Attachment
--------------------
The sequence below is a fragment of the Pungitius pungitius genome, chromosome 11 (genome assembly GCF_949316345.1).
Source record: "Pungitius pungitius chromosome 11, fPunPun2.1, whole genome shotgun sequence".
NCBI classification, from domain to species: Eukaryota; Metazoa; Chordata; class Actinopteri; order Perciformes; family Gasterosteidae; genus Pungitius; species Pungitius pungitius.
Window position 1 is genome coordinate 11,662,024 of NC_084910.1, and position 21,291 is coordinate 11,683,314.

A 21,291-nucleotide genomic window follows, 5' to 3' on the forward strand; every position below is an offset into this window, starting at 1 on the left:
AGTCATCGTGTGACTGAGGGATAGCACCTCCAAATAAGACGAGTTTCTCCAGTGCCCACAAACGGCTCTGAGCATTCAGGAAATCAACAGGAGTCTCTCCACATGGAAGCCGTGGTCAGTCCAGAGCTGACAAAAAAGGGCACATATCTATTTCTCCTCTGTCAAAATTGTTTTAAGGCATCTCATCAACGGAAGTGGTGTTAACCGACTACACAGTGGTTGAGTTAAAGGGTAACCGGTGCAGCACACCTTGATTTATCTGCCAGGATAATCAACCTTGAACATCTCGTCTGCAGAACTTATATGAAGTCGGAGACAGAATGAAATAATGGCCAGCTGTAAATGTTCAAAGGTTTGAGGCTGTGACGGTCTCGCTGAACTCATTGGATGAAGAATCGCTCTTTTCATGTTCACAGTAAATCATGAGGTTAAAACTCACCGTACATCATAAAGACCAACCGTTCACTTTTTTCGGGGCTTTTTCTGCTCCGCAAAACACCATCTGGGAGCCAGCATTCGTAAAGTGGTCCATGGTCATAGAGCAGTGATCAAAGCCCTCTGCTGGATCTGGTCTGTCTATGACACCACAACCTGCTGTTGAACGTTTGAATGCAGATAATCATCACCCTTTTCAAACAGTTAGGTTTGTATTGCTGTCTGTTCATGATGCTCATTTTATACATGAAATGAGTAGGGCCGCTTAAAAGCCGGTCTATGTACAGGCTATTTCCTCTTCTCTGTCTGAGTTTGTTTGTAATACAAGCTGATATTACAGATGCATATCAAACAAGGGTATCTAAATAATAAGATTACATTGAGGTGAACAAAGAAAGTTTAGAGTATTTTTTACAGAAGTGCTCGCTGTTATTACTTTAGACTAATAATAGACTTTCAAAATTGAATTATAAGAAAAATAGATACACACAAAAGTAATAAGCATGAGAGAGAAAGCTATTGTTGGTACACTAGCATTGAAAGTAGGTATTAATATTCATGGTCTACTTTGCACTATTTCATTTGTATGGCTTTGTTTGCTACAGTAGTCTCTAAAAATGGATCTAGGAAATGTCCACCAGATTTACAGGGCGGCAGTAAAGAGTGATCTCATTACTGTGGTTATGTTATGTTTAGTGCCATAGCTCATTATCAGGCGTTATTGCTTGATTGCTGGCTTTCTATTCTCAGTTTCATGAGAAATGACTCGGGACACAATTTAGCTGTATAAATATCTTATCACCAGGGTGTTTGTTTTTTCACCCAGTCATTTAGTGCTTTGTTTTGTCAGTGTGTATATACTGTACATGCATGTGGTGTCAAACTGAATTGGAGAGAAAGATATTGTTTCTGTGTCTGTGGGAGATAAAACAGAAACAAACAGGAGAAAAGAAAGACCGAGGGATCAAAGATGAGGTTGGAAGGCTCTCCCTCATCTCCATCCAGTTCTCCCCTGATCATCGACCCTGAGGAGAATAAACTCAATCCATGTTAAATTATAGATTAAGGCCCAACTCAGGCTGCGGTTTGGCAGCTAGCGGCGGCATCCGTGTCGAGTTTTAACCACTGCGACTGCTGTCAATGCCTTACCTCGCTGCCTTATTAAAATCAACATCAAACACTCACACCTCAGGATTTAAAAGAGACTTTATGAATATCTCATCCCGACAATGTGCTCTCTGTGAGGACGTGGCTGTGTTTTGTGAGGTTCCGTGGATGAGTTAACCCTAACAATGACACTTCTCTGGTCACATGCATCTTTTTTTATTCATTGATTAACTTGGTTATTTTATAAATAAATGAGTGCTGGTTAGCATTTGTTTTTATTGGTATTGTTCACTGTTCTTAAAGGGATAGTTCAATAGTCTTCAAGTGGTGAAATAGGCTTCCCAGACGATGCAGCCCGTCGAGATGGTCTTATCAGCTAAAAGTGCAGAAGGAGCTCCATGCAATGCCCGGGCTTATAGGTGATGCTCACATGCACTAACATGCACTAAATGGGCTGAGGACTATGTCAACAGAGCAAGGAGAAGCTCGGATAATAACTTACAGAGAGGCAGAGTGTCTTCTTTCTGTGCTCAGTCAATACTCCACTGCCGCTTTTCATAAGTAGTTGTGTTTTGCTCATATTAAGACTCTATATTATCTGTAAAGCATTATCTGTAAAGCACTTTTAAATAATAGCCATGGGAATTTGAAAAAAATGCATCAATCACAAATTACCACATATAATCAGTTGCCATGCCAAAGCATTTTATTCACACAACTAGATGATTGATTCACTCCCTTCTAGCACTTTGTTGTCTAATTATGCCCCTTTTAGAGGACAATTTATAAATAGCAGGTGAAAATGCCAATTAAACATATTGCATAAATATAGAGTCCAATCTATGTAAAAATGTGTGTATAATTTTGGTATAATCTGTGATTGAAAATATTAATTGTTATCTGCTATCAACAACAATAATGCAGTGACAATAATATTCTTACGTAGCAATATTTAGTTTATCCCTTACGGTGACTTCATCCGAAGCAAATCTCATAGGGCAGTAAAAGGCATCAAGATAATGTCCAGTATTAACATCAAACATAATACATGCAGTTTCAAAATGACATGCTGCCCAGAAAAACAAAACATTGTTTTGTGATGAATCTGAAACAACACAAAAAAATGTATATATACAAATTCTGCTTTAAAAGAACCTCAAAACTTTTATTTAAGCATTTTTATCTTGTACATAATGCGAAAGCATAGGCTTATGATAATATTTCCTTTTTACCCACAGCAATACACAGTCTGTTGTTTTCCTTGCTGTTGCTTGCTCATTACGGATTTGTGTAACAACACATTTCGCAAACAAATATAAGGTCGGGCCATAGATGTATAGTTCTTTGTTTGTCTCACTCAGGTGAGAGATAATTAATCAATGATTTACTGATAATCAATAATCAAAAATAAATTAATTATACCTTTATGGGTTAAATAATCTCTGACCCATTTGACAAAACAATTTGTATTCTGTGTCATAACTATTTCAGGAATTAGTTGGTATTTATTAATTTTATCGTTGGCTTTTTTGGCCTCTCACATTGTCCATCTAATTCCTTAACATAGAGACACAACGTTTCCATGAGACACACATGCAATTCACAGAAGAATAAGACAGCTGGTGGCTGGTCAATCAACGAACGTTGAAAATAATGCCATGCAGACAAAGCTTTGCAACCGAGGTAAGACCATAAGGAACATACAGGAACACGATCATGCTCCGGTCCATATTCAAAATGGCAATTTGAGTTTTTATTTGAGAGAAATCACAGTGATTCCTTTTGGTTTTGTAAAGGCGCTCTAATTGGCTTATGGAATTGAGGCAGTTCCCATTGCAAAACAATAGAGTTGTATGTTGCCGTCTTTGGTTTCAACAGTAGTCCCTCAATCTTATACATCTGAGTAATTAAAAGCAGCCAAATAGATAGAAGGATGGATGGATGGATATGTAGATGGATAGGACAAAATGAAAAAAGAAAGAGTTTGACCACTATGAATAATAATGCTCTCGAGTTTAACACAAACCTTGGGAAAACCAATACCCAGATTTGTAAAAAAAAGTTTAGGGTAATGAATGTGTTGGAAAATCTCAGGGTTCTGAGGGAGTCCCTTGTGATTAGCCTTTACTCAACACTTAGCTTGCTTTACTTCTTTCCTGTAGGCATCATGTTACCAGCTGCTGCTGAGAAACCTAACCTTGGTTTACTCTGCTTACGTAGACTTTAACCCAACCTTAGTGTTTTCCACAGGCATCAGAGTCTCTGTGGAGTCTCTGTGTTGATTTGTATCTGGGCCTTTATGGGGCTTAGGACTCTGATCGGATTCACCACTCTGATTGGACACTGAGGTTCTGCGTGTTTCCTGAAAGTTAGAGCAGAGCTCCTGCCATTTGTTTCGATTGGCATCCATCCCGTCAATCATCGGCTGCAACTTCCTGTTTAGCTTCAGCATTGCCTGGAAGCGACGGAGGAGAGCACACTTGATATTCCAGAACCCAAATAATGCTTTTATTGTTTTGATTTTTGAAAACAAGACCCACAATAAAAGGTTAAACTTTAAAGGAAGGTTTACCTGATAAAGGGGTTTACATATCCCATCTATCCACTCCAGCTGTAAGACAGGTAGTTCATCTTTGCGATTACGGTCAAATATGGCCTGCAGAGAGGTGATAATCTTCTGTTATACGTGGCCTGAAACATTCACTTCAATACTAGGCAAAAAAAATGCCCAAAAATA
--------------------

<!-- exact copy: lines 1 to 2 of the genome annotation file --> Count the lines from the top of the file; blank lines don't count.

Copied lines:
The sequence below is a fragment of the Pungitius pungitius genome, chromosome 11 (genome assembly GCF_949316345.1).
Source record: "Pungitius pungitius chromosome 11, fPunPun2.1, whole genome shotgun sequence".